• birds;
  • catecholamines;
  • chromagranin-A;
  • neuroendocrine cell;
  • serotonin;
  • synaptophysin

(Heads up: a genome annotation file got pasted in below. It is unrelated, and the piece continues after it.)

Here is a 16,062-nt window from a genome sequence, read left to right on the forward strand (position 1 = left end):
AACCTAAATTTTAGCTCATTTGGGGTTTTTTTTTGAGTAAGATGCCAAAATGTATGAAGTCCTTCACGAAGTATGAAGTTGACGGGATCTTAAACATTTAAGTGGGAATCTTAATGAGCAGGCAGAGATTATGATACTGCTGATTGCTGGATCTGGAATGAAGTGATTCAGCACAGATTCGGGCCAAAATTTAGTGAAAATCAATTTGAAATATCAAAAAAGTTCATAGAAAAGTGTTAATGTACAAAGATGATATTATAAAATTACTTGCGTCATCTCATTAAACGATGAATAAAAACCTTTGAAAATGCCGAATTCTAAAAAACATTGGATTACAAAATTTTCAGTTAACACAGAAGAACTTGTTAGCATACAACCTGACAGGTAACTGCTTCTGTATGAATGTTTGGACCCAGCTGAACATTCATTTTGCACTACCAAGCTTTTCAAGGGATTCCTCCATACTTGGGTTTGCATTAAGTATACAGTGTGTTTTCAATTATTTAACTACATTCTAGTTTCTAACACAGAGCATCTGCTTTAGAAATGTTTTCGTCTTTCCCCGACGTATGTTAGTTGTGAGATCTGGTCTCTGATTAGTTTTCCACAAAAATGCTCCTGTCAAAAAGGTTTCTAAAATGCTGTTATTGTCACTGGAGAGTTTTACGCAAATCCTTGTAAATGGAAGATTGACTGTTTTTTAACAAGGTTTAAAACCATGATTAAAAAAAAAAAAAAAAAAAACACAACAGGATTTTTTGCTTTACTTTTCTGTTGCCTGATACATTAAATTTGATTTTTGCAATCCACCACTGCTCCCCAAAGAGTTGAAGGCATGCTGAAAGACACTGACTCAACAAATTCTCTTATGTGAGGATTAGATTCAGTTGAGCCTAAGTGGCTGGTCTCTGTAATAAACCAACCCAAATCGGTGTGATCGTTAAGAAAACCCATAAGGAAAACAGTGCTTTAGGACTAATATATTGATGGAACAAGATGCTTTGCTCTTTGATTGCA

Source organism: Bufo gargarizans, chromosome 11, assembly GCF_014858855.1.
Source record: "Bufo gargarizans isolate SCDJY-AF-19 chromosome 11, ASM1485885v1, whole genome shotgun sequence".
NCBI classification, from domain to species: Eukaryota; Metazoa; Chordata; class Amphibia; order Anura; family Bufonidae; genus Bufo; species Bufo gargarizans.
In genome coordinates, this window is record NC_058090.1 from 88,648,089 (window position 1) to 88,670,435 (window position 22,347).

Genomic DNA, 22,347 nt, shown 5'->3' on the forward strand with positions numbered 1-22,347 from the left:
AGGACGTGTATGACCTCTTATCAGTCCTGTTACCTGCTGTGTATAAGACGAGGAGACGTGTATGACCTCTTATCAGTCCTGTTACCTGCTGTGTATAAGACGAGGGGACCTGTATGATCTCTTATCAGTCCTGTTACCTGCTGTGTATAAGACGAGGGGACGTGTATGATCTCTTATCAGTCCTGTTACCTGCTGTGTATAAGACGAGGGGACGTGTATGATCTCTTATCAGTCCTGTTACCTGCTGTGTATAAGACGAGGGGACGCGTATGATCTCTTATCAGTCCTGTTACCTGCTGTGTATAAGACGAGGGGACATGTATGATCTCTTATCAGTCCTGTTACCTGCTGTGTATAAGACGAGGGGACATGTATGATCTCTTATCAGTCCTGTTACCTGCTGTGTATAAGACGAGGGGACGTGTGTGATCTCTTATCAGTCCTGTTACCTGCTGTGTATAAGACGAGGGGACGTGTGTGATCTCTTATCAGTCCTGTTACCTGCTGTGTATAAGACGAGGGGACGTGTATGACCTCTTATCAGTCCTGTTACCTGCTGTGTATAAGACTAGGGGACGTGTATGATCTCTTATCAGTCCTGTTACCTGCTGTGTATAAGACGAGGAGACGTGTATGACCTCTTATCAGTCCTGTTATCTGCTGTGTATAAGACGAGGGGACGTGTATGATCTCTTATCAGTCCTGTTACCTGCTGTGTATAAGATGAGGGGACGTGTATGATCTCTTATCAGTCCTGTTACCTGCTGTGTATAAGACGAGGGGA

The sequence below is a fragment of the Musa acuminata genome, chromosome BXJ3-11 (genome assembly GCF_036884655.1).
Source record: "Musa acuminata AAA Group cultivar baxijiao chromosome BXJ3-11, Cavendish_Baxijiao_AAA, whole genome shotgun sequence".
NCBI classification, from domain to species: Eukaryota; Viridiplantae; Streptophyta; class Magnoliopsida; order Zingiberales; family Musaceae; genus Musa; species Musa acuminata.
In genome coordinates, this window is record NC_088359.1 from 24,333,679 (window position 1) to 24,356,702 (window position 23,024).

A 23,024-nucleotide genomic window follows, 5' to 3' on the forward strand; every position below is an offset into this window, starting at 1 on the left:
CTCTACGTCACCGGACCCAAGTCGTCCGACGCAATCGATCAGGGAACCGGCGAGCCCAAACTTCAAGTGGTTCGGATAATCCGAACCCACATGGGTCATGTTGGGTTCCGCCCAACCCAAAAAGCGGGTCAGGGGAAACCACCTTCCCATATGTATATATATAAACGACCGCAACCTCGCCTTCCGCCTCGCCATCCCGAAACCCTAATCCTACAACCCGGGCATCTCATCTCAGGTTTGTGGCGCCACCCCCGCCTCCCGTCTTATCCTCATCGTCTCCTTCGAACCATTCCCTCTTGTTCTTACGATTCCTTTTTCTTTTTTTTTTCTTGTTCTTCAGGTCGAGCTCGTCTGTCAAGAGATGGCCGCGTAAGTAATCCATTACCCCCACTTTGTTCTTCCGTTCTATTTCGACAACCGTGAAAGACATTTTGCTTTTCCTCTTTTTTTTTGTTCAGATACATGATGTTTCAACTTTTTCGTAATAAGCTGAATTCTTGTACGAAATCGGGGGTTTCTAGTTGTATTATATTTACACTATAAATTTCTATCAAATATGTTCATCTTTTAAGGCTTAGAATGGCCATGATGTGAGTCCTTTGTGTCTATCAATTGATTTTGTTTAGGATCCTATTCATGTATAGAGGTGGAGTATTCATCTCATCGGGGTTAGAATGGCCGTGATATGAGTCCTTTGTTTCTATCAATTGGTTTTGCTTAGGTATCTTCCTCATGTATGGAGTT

Neuroendocrine cells are present in virtually all organs of the vertebrate body; however, it is yet uncertain whether they exist in the ovaries. Previous reports of ovarian neurons and neuron-like cells in mammals and birds might have resulted from misidentification. The aim of the present work was to determine the identity of neuron-like cells in immature ovaries of the domestic fowl. Cells immunoreactive to neurofilaments, synaptophysin, and chromogranin-A, with small, dense-core secretory granules, were consistently observed throughout the sub-cortical ovarian medulla and cortical interfollicular stroma. These cells also displayed immunoreactivity for tyrosine, tryptophan and dopamine β-hydroxylases, as well as to aromatic L-DOPA decarboxylase, implying their ability to synthesize both catecholamines and indolamines. Our results support the argument that the ovarian cells previously reported as neuron-like in birds, are neuroendocrine cells.